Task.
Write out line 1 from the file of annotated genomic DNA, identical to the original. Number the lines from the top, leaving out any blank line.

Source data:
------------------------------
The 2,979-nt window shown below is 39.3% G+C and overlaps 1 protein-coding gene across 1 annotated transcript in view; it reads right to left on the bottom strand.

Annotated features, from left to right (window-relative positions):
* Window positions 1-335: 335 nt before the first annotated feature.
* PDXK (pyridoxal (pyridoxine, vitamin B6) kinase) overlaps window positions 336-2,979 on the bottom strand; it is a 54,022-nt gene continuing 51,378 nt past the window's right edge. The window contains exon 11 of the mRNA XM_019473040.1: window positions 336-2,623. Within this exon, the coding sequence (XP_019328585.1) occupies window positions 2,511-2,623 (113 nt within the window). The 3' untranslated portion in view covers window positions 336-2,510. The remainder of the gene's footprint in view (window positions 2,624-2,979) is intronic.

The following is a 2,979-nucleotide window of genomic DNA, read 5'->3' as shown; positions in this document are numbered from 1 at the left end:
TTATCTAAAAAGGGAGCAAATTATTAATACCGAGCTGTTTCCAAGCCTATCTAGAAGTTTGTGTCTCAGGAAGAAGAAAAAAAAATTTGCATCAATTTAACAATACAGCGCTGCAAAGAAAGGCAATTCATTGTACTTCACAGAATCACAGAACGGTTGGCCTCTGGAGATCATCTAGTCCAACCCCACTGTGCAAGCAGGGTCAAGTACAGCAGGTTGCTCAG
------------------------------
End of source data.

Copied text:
The 2,979-nt window shown below is 39.3% G+C and overlaps 1 protein-coding gene across 1 annotated transcript in view; it reads right to left on the bottom strand.